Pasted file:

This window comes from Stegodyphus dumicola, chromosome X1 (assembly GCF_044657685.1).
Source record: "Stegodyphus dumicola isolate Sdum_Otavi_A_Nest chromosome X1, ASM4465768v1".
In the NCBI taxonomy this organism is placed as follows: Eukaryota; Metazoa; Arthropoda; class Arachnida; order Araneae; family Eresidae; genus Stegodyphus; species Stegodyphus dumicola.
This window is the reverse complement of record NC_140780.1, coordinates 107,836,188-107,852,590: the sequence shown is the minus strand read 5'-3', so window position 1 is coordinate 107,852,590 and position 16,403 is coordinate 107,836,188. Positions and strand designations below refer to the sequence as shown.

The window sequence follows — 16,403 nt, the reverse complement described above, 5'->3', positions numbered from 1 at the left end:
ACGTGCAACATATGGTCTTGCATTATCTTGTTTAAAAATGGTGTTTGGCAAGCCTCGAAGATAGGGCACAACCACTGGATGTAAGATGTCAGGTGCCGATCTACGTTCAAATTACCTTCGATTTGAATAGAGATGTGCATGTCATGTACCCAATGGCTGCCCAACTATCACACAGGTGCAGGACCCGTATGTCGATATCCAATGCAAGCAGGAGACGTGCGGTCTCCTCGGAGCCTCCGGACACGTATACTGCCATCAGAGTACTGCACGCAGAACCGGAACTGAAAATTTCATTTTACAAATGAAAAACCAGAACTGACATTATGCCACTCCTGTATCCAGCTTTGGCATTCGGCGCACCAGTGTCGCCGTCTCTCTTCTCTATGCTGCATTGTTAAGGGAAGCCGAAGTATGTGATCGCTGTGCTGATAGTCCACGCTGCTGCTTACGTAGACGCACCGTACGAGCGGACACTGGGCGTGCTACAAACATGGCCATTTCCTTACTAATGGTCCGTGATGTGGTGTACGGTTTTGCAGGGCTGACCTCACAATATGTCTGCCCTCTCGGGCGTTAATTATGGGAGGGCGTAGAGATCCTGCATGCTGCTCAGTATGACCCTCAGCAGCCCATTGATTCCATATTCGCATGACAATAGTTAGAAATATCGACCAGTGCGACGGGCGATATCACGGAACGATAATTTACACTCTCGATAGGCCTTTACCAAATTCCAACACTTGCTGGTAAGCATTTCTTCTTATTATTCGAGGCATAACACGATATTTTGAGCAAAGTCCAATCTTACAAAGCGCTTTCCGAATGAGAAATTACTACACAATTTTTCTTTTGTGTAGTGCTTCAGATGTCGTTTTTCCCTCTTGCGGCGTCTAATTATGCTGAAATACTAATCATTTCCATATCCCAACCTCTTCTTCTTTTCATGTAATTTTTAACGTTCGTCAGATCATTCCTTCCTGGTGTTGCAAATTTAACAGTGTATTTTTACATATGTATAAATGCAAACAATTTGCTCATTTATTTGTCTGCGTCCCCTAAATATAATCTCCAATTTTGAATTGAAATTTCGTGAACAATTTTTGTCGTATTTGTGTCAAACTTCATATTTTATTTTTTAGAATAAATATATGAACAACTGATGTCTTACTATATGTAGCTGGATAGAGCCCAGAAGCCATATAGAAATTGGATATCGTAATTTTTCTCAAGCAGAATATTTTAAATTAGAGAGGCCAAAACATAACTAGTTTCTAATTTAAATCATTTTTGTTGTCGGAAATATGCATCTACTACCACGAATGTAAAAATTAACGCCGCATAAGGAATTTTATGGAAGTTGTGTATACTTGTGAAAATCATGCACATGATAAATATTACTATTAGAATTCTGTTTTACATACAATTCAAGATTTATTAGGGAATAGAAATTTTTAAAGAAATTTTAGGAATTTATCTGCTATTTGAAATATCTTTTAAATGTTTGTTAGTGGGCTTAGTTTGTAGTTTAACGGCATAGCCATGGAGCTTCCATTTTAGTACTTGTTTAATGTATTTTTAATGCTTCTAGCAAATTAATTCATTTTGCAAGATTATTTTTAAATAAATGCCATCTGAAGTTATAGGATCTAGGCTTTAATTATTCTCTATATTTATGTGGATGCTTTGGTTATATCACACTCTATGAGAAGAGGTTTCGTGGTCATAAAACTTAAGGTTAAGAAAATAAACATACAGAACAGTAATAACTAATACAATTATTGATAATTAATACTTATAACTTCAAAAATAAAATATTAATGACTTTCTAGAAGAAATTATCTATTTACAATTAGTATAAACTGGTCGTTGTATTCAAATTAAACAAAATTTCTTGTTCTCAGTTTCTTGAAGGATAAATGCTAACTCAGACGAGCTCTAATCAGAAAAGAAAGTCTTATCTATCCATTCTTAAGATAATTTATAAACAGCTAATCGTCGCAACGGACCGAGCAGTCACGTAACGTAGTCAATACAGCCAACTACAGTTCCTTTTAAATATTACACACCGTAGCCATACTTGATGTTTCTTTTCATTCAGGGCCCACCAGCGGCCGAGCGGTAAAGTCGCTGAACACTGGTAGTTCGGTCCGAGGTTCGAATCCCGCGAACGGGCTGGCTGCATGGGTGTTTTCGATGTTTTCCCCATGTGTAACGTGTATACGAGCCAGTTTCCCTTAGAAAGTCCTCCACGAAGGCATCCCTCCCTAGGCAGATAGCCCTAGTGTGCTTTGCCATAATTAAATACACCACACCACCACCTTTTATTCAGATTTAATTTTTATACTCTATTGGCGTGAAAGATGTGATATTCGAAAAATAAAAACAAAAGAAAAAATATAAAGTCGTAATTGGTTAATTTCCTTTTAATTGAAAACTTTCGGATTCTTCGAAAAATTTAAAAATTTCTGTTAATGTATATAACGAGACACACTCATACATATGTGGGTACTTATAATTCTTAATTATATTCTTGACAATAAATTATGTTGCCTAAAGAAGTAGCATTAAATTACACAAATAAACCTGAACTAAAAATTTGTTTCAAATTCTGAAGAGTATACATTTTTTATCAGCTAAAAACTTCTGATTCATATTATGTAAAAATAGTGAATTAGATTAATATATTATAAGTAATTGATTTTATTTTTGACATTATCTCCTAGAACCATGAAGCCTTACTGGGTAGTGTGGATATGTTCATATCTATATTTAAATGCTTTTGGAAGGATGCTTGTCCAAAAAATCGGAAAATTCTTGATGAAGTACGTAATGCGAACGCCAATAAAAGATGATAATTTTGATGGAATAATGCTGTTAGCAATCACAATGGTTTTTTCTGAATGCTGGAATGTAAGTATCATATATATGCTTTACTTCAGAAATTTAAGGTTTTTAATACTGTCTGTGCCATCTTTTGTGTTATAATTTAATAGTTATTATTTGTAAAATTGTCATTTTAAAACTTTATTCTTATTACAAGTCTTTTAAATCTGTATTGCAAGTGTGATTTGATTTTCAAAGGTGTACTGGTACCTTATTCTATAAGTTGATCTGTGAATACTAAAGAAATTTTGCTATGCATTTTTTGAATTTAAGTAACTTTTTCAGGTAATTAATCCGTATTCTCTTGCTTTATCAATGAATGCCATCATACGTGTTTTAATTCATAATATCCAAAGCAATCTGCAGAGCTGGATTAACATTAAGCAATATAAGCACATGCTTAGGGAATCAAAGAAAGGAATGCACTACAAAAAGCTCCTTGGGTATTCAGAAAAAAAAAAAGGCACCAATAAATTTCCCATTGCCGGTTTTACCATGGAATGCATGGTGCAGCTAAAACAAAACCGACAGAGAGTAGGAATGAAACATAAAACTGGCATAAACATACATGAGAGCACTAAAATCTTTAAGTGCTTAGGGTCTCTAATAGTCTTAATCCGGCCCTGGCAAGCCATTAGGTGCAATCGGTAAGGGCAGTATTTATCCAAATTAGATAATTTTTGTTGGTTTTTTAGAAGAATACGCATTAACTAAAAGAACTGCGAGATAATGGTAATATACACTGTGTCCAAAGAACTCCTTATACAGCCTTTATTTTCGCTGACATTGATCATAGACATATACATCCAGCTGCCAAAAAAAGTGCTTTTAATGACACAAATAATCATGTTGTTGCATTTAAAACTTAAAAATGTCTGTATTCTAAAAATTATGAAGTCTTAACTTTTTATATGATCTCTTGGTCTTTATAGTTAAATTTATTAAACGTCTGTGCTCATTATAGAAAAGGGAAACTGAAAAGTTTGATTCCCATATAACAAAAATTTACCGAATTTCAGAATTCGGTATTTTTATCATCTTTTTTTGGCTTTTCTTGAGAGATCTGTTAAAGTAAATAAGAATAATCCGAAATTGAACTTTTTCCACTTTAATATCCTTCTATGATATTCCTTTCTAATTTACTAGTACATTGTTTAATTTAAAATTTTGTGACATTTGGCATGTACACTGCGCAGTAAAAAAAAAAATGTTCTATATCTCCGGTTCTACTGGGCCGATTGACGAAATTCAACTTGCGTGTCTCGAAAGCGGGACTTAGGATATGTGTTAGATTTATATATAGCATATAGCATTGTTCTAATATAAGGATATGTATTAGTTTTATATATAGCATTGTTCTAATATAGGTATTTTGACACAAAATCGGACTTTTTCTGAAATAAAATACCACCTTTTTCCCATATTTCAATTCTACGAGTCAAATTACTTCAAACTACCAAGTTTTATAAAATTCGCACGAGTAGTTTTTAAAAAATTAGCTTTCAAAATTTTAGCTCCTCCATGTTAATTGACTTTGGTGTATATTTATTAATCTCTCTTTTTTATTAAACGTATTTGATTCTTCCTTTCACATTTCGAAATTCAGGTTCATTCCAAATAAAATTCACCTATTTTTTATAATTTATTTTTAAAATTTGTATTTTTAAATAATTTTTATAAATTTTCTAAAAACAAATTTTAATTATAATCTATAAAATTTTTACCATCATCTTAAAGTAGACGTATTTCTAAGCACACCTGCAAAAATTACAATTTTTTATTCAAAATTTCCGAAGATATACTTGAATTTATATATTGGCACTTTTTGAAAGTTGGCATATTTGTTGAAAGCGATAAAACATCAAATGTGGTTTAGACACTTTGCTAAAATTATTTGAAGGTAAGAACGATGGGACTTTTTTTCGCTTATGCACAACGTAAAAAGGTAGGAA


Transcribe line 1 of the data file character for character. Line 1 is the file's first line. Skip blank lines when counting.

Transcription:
This window comes from Stegodyphus dumicola, chromosome X1 (assembly GCF_044657685.1).